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Boston Bombing Suspect Pleads Not Guilty

Boston Marathon bombing suspect Dzhokhar Tsarnaev has pleaded not guilty to all charges in connection with the deadly twin explosions at the finish line of the April 15 race.

Tsarnaev entered the plea Wednesday in federal court in Boston, saying "not guilty" repeatedly as the 30 counts were read out at the arraignment.

The charges against him include using a weapon of mass destruction. If convicted, the 19-year-old Tsarnaev faces the death penalty or life imprisonment.

Wednesday's arraignment marked his first public appearance since his arrest several days after the bombings.

Three people were killed and more than 260 injured in the blasts. Tsarnaev also is accused in the killing of a policeman a few days after the bombings. At the time, he and his older brother, Tamerlan, were trying to flee authorities after security camera footage of them walking along the path of the Marathon before the explosions was broadcast nationwide.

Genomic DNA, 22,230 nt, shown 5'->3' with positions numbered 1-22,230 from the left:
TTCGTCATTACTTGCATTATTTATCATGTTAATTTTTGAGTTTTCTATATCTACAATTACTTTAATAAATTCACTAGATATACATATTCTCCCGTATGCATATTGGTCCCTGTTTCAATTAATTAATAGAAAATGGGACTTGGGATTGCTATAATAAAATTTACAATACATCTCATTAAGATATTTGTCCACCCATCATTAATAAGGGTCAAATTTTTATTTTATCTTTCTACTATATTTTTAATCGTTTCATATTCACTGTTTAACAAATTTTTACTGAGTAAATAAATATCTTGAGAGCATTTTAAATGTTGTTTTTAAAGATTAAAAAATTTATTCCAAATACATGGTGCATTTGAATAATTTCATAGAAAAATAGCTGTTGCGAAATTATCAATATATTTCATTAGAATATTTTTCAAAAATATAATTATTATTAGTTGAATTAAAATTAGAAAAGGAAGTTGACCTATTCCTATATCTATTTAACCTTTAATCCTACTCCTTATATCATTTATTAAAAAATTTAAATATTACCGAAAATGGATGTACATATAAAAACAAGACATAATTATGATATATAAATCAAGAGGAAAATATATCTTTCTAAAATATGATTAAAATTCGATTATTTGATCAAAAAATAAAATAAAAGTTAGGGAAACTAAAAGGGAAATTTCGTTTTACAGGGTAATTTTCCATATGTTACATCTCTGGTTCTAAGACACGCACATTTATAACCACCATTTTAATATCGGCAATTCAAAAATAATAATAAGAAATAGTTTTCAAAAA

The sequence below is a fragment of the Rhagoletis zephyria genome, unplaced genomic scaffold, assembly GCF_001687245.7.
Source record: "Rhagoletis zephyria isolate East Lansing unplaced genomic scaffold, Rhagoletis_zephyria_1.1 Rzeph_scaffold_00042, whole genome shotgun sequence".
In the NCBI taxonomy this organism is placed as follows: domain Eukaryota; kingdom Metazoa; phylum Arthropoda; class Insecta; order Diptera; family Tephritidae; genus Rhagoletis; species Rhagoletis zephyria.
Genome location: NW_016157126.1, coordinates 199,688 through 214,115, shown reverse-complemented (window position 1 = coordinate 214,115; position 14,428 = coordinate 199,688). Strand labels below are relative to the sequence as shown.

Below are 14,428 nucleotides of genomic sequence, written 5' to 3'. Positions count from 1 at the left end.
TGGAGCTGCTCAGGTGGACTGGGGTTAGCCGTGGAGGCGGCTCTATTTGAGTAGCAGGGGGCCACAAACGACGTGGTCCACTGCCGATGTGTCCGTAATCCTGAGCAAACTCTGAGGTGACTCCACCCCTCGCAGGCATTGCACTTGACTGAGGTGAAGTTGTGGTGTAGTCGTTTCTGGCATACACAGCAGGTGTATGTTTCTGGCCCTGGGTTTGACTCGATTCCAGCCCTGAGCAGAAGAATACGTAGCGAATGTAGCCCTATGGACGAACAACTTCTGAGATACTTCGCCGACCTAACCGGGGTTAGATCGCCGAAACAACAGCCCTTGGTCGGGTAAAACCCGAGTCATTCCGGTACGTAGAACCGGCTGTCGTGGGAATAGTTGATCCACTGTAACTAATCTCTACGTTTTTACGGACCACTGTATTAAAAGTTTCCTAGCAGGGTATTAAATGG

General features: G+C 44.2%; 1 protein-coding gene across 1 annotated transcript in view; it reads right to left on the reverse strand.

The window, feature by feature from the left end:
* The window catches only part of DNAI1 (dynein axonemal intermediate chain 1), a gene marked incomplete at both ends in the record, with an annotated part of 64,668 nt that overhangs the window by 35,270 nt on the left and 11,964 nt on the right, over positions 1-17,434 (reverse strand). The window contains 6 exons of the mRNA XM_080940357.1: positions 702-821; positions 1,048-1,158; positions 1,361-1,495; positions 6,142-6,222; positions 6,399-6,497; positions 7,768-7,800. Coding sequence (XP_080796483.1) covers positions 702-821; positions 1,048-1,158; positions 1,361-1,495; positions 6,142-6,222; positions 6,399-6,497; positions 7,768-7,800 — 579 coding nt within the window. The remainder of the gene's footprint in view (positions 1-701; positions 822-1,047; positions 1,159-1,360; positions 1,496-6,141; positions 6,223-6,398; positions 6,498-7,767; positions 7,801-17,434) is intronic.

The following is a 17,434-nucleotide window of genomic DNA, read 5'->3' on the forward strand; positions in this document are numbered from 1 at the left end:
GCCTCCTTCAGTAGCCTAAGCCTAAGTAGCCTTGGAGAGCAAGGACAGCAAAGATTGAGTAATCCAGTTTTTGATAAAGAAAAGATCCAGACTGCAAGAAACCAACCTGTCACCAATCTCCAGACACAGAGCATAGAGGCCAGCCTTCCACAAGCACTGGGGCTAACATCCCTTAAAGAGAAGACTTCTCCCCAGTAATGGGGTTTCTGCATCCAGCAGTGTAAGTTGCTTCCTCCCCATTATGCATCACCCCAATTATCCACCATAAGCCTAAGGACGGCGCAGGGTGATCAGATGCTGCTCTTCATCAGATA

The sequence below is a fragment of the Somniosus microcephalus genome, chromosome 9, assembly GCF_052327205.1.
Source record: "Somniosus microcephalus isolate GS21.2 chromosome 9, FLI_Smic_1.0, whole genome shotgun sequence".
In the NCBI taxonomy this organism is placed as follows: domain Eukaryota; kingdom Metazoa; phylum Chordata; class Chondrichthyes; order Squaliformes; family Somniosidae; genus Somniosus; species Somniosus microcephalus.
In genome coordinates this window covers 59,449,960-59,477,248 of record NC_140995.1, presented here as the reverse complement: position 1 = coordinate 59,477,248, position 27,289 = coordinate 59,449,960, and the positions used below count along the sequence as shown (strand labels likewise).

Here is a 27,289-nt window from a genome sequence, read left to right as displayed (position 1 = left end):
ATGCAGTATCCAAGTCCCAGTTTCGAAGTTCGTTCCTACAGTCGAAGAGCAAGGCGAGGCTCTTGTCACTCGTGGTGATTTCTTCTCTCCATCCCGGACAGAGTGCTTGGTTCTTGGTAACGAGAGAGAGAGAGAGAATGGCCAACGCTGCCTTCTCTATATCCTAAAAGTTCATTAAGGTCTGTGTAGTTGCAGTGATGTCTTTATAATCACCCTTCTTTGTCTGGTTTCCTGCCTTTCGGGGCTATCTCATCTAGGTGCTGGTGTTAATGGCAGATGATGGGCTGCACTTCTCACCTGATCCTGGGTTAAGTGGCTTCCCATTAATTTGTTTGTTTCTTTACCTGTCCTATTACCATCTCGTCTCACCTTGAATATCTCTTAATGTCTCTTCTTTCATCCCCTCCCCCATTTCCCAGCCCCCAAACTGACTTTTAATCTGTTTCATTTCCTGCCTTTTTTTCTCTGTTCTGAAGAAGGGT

Tamerlan Tsarnaev died in a shootout with police. Dzhokhar was arrested a day later while hiding in a boat in the backyard of a home in a Boston suburb. He was seriously wounded prior to his arrest.

The Tsarnaev brothers, both Muslims, spent much of the last decade living in the U.S.

They had roots in the volatile Russian regions of Chechnya and Dagestan, where Islamic extremists often attack Russian authorities. Law enforcement officials say Dzhokhar Tsarnaev wrote several messages on the inside of the boat, including one saying, "The U.S. government is killing our innocent civilians," and another saying, "We Muslims are one body, you hurt one, you hurt us all."

The courtroom Wednesday was packed with victims of the blasts and their families, as well as reporters and people who identified themselves as friends of Tsarnaev. Security was tight, with metal barricades set up.